What greets you initially are the walls of a chantry chapel built by Sir John Plunkett of Dunsoghly (1497-1582) who was Lord Chief Justice from 1559 until his demise in 1582. The chapel is attached to what was the South-Eastern side of the old church. Little remains now of the church itself bar a section of the East wall (which has had some later re-building) and partial remains of the South, West and North walls with the foundations of a tower at the Northwest corner. Sadly a lot of overgrowth is now present which almost disguises the presence of this section.
The church is thought to date from the 12th century and was built on the site of an earlier structure of which nothing remains today. It looks, judging by what foundations that are extant, to have been a sizeable structure. It would have served the local community along with its near neighbour Chapelmidway (see earlier post here) and is recorded to have fallen into ruin in the first half of the 17th century.
The graveyard is also the site of two large mausoleums. One is attached to the South-East corner of the chantry chapel and was built in the 19th century. It is distinctly seperate in design from the other adjacent ruins. A separate mausoleum stands isolated at the South of the graveyard opposite the chantry mausoleum. It was built in the 18th century for the Morgan family and is quite classical in design. It has an open doorway and it too like the chapel is roofless.
The chantry chapel (a name given to a chapel funded by wealthy patrons) has all four walls standing to nearly full height and is the dominant feature in the graveyard. The entrance door is in the form of an archway with decorative stonework otherwise the exterior and interior are basically featureless.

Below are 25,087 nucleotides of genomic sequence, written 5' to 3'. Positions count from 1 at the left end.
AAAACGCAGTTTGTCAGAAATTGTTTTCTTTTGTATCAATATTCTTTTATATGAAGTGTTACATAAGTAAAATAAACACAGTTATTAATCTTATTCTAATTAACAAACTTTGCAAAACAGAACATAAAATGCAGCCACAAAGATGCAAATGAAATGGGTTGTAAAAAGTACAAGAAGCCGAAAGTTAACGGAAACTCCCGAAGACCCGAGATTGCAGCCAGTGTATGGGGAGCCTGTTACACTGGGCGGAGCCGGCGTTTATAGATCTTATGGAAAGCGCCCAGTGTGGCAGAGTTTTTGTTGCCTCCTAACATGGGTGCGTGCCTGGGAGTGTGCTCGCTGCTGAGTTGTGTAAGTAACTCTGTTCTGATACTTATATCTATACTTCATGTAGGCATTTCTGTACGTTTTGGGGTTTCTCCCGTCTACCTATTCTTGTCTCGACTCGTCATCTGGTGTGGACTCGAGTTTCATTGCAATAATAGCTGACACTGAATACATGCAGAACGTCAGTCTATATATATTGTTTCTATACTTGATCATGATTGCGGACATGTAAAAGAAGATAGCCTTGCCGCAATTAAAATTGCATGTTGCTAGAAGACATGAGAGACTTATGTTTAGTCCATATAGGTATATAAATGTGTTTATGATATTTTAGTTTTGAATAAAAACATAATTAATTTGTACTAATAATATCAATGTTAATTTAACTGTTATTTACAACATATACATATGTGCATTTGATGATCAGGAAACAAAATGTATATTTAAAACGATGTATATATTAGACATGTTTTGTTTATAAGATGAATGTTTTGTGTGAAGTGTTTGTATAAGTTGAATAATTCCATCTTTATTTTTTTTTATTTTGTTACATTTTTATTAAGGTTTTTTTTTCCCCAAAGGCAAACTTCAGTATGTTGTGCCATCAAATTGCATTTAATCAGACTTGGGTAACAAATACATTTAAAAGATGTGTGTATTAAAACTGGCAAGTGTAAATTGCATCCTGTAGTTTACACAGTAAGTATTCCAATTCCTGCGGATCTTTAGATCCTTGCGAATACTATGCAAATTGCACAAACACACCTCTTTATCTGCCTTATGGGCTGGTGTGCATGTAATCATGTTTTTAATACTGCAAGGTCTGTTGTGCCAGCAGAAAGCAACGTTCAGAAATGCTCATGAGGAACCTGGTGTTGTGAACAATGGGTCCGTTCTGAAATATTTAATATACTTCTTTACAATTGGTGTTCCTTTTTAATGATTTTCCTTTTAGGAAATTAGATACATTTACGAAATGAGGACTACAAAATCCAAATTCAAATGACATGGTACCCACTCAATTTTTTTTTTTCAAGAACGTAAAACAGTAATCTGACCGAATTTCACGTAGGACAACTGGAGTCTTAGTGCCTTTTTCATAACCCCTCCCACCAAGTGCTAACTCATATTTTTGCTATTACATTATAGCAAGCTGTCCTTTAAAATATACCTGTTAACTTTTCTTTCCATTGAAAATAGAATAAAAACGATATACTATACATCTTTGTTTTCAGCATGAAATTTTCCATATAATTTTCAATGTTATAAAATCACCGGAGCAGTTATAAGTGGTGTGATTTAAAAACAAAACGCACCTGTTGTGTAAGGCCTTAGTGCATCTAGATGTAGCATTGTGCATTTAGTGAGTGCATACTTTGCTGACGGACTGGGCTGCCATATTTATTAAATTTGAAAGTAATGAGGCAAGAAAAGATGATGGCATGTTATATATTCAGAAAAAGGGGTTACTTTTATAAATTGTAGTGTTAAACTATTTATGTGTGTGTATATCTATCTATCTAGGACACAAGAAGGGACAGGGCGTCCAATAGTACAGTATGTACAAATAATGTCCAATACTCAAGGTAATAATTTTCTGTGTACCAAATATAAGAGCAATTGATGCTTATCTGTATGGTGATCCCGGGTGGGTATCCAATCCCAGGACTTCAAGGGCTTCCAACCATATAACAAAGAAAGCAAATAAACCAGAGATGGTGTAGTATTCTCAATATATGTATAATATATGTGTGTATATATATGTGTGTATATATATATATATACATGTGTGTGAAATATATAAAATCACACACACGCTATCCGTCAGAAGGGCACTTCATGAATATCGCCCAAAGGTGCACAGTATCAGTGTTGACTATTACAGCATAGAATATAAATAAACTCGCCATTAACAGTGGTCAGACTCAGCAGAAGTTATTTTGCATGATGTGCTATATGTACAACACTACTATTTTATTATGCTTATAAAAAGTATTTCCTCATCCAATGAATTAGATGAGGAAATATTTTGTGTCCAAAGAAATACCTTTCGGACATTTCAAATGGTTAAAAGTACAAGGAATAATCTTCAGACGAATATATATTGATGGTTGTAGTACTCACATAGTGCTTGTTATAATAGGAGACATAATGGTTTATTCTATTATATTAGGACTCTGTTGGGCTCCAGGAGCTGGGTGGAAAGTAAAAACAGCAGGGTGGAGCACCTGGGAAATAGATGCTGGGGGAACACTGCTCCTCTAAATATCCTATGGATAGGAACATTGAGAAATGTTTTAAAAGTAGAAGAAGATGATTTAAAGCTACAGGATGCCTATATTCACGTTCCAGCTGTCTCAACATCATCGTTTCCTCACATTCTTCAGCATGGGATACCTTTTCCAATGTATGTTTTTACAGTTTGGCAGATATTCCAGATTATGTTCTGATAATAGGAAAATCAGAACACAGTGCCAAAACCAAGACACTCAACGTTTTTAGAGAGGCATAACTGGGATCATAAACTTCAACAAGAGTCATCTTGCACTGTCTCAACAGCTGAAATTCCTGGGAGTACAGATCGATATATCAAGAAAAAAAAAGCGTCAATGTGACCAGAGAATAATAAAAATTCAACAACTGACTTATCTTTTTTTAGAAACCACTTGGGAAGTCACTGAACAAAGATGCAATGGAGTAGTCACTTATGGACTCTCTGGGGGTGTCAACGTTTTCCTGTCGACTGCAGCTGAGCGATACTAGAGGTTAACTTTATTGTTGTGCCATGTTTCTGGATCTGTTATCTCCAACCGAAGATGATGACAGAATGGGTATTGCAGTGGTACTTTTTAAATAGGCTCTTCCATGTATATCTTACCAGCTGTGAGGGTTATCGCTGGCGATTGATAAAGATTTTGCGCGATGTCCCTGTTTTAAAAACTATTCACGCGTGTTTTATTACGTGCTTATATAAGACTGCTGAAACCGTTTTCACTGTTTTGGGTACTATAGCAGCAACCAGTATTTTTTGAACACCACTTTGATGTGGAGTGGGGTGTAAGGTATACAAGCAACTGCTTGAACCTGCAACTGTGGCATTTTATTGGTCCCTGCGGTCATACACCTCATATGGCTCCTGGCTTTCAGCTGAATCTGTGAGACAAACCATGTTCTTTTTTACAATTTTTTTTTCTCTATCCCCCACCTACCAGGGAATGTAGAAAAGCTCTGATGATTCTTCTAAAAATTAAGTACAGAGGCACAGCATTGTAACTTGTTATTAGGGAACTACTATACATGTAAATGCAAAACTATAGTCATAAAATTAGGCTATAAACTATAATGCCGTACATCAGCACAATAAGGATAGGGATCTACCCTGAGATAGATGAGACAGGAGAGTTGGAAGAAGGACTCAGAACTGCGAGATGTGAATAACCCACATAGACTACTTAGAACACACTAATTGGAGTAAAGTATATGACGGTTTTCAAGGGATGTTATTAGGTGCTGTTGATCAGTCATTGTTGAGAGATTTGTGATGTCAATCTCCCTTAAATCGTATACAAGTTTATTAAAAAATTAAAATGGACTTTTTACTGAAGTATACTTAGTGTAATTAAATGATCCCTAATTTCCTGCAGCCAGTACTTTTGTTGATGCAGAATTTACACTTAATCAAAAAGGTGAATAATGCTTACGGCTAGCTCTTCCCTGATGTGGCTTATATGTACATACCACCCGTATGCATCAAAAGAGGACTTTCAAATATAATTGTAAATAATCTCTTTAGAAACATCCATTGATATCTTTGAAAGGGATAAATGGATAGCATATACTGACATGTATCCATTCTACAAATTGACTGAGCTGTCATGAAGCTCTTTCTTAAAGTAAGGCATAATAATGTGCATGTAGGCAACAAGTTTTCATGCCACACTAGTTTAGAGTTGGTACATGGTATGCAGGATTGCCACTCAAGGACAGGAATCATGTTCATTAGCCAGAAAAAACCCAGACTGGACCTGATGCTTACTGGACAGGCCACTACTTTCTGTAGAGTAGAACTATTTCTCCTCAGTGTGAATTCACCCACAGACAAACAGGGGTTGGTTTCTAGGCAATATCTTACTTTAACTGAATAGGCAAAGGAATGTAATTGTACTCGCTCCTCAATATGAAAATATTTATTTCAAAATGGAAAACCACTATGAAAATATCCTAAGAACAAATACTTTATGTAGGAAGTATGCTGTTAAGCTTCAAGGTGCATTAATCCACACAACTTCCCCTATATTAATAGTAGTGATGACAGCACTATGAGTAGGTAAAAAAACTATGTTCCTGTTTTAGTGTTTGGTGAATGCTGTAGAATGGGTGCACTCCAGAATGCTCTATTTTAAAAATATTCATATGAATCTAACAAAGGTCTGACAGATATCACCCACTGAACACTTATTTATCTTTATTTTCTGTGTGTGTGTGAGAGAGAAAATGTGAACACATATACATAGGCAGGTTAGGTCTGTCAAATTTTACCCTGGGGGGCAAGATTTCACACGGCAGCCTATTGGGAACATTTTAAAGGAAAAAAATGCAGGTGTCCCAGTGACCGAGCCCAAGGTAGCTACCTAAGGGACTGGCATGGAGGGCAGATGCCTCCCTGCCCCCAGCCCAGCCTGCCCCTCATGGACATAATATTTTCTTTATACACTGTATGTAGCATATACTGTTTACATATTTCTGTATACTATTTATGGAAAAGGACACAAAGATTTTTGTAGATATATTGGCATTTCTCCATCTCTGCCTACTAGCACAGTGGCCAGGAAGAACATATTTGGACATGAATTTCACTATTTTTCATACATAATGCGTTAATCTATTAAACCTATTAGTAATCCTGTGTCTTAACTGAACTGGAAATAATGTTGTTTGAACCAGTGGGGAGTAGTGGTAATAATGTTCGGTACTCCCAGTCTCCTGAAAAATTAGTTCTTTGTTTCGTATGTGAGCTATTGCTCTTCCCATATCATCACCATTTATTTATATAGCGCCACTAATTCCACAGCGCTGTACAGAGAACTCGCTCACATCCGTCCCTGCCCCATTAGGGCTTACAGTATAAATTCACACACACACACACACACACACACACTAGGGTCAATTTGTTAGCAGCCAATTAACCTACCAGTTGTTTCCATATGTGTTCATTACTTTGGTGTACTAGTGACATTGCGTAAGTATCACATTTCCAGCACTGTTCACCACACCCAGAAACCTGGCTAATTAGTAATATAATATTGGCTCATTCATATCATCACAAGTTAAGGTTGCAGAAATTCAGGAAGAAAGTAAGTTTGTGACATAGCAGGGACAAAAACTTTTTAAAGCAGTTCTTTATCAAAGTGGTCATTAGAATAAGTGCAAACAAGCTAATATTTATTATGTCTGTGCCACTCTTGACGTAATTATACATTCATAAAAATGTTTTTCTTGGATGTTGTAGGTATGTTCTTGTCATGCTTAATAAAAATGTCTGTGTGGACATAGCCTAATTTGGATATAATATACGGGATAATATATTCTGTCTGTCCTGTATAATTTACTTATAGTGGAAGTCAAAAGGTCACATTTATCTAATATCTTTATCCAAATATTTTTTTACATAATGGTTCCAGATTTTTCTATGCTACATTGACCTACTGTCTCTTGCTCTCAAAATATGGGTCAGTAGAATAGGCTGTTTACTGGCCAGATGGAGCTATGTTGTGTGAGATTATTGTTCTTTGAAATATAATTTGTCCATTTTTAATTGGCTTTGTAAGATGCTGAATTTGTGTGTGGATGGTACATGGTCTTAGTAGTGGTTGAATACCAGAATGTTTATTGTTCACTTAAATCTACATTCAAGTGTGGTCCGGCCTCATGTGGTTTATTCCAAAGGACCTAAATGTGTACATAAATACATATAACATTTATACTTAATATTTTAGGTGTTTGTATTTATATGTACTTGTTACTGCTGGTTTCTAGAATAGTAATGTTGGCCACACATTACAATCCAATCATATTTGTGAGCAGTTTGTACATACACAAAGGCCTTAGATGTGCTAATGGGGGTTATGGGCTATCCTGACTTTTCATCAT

The graveyard, a rather ancient looking site, is dotted with among others some Celtic cross markers, a table tomb and numerous guano covered indecipherable stones.It may still be in use as there is quite a lot of space left but I didn't spot any gravestones dated later than the 20th century. The grass is cut but there is some vegetation present on the mausoleums. Its close proximity to a farmyard yields the frequent honking of Geese but otherwise it is a very placid spot and is I believe due to be the subject of some conservation work in the near future.
To find the ruins take the junction 5 exit for Finglas from the M50 onto the N2. Once on the N2 drive approx 500m and take the exit left for Coldwinters. This leads to a T-junction where you turn right and drive 1.4KM to Kilshane Crossroads. Turn right here and drive to the next roundabout where you turn left onto the R122. Drive on for approx 1.2KM taking the second left hand turn signposted for the R122 to St Margaret's. At the T-junction at the bottom of this short road turn right and approx 30m along you will see a stone pillared metal gate on your left opposite a white bungalow and a farmyard to the right. You can park at the gate but be sure not to block the farmyard entrance.
Tuesday, 6 July 2021
Sunday, 20 June 2021
Above Image: Field gate (at centre-left)